The migration to cloud computing has been one of the biggest computing revolutions this century. Allowing users to transition away from local storage and on-premises equipment to remote systems and tools that can be accessed from anywhere in the world, the cloud has been a game-changer. It has no shortage of benefits. Alongside the ease of access, there are advantages when it comes to flexibility, collaboration, disaster recovery and loss prevention, cost savings, and more.
But while all of these selling points are frequently highlighted, the cloud can pose problems as well — particularly when it comes to cloud security. Overall, security is viewed as a big selling point of the cloud, since cloud providers frequently offer up-to-date encryption technologies and similar. However, a recurring problem involves the security challenge of cloud misconfigurations.
A common cause of data breaches
Cloud misconfigurations are the most common cause for data breaches in the cloud. In the same way that many cyberattacks come from human error, as is the case with phishing, the biggest weakness of the cloud seems to involve user mistakes. For example, a 2019 breach of Capital One, the tenth largest bank in the United States as judged by assets, resulted in the compromising of personal data belonging to approximately 100 million Americans, and around 6 million Canadians.
The bank ultimately paid out $80 million in connection with the massive breach, while also suffering untold damage in its reputation among potential customers. The cause of the breach? While cyberattackers leveled an attack on the bank to exfiltrate data, they would not have been able to do so had a web application firewall (WAF) not been incorrectly configured by the Capital One. This act was akin to having your new car stolen because you can’t figure out how to lock it.
One reason for cloud misconfigurations may relate to the speed with which customers are currently rushing to the cloud. Today, use of the cloud is no longer a “nice to have” or a competitive advantage over rivals; it’s increasingly an expected norm. As organizations have rapidly migrated to the cloud, in some cases this has taken place without sufficient understanding of the underlying Infrastructure as a Service (IaaS) or Platform as a Service (PaaS) infrastructure they will be using in the cloud environment.
The fault of customers
Failing to properly understand some of the finer points of the cloud, which can vary depending on cloud provider, can lead to problems — such as assuming certain features like encryption are always enabled as default. This can become even more complex in multi cloud environments, in which customers may rely on multiple cloud providers, each with slightly (or, occasionally, radically) different policies.
In many cases, customers may fail to understand some of the most important aspects of cloud-based configurations and responsibility. It is not the responsibility of cloud providers to ensure the security of what their customers put in the cloud, but rather to ensure security of the cloud system. It’s a subtle distinction, but it means that customers must take charge when it comes to areas like application configuration, data sharing, and role-based access controls. Failing to consider these, and assuming that they will be taken care of by your cloud provider, is a major mistake.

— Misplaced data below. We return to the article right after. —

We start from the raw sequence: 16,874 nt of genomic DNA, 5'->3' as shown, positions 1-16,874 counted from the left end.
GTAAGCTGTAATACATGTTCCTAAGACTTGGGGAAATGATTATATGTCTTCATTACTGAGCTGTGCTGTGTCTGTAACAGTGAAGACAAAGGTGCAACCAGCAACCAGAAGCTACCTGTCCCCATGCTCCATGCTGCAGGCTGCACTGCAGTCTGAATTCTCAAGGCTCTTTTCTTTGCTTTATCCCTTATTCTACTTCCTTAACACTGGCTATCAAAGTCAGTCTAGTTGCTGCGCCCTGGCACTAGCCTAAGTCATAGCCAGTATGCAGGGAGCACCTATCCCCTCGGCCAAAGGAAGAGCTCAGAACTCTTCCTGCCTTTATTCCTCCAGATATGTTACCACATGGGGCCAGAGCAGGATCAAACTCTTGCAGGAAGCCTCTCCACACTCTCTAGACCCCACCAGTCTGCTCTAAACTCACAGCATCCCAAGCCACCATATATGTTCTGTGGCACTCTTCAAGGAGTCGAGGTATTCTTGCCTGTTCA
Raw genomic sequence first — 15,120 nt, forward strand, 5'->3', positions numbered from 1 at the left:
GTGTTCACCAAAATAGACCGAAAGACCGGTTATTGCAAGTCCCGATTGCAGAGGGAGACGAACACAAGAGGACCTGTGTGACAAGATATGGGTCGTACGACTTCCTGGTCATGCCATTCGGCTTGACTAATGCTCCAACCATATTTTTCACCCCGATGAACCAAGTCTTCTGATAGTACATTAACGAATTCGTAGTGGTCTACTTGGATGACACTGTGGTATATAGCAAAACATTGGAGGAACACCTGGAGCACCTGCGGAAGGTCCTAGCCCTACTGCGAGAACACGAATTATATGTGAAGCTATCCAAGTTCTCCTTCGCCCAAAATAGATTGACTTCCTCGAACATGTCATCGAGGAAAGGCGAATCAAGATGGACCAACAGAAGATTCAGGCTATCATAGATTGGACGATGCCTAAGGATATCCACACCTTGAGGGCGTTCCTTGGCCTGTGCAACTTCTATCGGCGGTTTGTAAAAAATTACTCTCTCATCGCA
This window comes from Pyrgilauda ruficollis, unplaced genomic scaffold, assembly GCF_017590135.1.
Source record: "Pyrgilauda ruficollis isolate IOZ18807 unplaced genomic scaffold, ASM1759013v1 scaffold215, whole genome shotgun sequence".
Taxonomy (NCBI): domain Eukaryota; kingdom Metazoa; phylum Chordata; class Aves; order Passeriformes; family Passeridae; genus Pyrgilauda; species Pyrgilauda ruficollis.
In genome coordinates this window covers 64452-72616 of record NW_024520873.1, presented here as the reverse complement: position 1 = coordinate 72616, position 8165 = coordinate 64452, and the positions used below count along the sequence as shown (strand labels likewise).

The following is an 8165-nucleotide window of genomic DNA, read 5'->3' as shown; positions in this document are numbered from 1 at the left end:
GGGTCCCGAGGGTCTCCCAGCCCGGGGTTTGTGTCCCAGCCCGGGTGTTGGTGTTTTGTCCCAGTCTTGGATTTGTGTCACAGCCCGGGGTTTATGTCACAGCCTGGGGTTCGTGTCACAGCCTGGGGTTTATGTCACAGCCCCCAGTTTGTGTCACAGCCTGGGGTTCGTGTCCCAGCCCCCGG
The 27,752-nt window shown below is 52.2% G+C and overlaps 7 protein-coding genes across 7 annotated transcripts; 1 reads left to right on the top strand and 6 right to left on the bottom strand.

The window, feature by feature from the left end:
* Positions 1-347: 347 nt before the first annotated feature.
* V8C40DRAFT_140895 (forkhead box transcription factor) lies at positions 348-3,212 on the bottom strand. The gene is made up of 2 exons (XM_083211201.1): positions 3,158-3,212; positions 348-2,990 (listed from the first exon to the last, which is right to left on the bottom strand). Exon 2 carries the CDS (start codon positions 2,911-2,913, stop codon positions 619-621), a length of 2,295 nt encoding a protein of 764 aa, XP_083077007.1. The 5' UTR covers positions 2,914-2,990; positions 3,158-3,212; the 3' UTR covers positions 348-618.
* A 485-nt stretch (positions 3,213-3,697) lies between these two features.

Ultimately, cloud security settings can be complex, which is why users should make sure that they invest in the proper training and experts. For now, though, that doesn’t appear to be happening. Simply put, companies which use the cloud are failing to fix cloud configuration issues. According to an estimate by Gartner, by 2025 an overwhelming 99% of cloud security failures will be the fault of customers. Gartner recommends that organizations can avoid these errors by putting in place clear plans about cloud ownership, risk acceptance, and responsibility, and ensuring they have a solid management and monitoring plan in place.
Take cloud security seriously
It’s crucial that organizations take cloud security seriously. Fortunately, the tools are out there to help. To make sure that nothing happens on your cloud without you being aware of it, consider tools that will track access to data and applications that you have on the cloud, and rapidly respond if any threats are made that may adversely affect this data.
Cybersecurity experts can also help you achieve compliance with data-protection standards in an ever more complex cloud environment, thereby protecting against the threat of fines for failing to secure information. In addition, in multi cloud environments, consider adopting a system that’s able to provide a single pane of glass solution, making it easy to monitor your various cloud platforms. It is not the responsibility of cloud providers to ensure the security of what their customers put in the cloud, but rather to ensure security of the cloud system.
The cloud has plenty of transformative positives it can bring to the workplace. But it can also pose challenges. By taking the right steps you accentuate the positives, while eliminating the negatives. That’s a win-win for all involved.